If we look honestly at most of our lives, it is easy to see how truly difficult it is to stop ingrained behaviors and responses. It is so natural to be at the mercy of automatic, repetitive, responses. Most of our lives are lived racing from one activity to another, one relationship to the next. We seldom see the person or situation we are facing. Instead we are run by old patterns, repetitive thoughts, persistent desires, fierce appetites and exhausting obsessions.
One-pointed mindfulness, which brings us into the present moment, is a powerful medicine for this disorder. As we stop, we become aware that past activities are over, that we are in a completely new moment in time. It is rare to find a way to stop, settle down and see what it is we truly have now and what we are really needing. The practice of stopping is another name for the practice of mindfulness, a wonderful way to eliminate stress and become fully present and awake to where we are and what is happening right now. Paying attention wakes you up from the fog, fantasies, slumber you usually live in. In mindfulness practice, you place your precious attention fully on the present moment, whatever it may be right now. You pull your attention away from hopes and longing, plans, memories and persistent dreams.
In order to do this it is necessary to stop trying to change, fight with, control, judge or use the world you live in. Instead, you greet whatever comes, with attention, acknowledging it as it is right now. You simply become present to the world before you, to the incredible gift and wonder before your eyes. But what is this mindfulness exactly, what does it take to really pay attention to a person, a tree, a step we take? What gets in the way? Our attention is our life force. That which we attend to increases, our attention feeds it energy. That which we withdraw our attention from inevitably fades.
Attention is equated with love. When someone pays real attention, we feel as though we are loved. When attention is withdrawn, we may feel insignificant or rejected. It's easy to develop an addiction to receiving attention from others in order to sustain our sense of self. In mindfulness practice we turn this around. Rather than seeking attention, we give it, not only to the world around, but to ourselves. The practice of mindfulness, or of attending, can therefore also be called the practice of giving and receiving love.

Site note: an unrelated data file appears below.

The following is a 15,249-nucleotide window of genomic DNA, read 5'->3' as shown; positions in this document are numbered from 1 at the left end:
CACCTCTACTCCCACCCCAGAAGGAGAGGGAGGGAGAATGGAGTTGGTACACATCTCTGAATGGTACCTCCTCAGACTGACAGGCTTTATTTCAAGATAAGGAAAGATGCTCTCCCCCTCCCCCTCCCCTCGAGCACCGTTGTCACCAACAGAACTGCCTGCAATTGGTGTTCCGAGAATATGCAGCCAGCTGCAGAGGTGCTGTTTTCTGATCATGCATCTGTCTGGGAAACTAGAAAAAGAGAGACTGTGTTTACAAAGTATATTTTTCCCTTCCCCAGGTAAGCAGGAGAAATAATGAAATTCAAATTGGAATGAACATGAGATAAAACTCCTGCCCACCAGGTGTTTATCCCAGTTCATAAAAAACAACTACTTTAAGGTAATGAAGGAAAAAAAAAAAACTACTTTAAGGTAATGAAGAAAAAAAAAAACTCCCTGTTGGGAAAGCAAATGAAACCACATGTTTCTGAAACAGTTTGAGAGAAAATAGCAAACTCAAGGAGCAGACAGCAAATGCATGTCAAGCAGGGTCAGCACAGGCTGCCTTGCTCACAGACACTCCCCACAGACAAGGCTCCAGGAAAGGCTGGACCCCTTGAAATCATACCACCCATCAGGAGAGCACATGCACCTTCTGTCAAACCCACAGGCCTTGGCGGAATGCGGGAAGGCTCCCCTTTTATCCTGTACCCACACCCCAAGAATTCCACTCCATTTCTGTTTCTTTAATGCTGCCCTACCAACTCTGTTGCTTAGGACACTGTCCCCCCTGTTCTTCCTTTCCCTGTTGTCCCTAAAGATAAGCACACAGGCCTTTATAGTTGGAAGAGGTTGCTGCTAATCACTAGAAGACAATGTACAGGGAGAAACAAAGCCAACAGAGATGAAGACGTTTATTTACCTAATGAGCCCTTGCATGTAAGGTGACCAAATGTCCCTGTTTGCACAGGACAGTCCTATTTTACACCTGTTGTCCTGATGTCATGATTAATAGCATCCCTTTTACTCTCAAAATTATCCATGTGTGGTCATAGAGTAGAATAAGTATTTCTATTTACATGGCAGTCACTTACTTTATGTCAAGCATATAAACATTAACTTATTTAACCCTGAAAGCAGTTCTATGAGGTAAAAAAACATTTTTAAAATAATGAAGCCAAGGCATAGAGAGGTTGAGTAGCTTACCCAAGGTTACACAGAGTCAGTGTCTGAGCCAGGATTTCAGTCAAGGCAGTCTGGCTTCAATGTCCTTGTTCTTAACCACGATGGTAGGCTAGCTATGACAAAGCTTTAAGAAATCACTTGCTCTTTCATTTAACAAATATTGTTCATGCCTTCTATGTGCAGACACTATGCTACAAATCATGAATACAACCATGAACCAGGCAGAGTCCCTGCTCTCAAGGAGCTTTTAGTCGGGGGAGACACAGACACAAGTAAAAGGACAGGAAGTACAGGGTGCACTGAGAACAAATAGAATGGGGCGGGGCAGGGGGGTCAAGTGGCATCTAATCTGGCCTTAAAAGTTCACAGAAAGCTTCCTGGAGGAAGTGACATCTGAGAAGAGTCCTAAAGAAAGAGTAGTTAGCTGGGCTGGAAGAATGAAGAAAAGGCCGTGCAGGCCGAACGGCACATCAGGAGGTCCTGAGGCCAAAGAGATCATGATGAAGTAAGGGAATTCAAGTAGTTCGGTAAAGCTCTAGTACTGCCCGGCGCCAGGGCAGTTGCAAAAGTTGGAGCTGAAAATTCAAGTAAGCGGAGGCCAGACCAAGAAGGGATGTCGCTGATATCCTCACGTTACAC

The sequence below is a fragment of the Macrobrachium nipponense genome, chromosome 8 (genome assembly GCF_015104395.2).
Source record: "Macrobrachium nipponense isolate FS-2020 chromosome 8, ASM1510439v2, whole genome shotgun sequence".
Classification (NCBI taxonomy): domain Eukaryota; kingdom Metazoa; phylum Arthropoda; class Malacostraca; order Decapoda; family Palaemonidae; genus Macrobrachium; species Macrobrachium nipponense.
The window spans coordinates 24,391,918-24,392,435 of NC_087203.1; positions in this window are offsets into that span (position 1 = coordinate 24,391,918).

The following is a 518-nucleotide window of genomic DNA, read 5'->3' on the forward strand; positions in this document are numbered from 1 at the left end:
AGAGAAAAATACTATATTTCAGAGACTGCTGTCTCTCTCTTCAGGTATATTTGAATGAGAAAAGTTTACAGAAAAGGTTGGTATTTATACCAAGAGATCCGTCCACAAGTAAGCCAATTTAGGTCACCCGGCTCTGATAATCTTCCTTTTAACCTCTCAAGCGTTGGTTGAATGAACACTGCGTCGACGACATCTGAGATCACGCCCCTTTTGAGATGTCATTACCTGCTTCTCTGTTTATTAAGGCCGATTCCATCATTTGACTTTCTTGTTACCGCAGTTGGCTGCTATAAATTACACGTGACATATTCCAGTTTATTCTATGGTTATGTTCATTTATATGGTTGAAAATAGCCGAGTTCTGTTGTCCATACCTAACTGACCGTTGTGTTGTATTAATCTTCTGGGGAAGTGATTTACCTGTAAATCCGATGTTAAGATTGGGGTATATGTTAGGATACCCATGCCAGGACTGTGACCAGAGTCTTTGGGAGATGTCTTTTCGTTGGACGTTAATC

The Practice of Mindfulness
In mindfulness practice when you cook, you pay total attention to each vegetable you chop for the soup. When you sweep, your full attention goes to the broom, the floor and the sweeping. You place your attention to where you are standing, what you are doing, feeling, thinking, and also completely upon whoever may appear in front of your eyes. When you love, you love completely. You pay attention in a unique manner, you do not ask for things to behave in a way that suits you, or to fulfill some fantasy you may have. There are no hidden expectations or demands. You just fully attend to, and thus value, whatever appears. When you are able to do this, you will not perceive a problem with anything. And, as that happens, everything will fall into perfect place. This kind of attention is like sunshine that warms whatever it may touch.
Find out more about peace of mind in award winning book, Jewish Dharma, (A Guide to the Practice of Judaism and Zen), at www.jewishdharma.com by top psychologist and speaker Dr Brenda Shoshanna.
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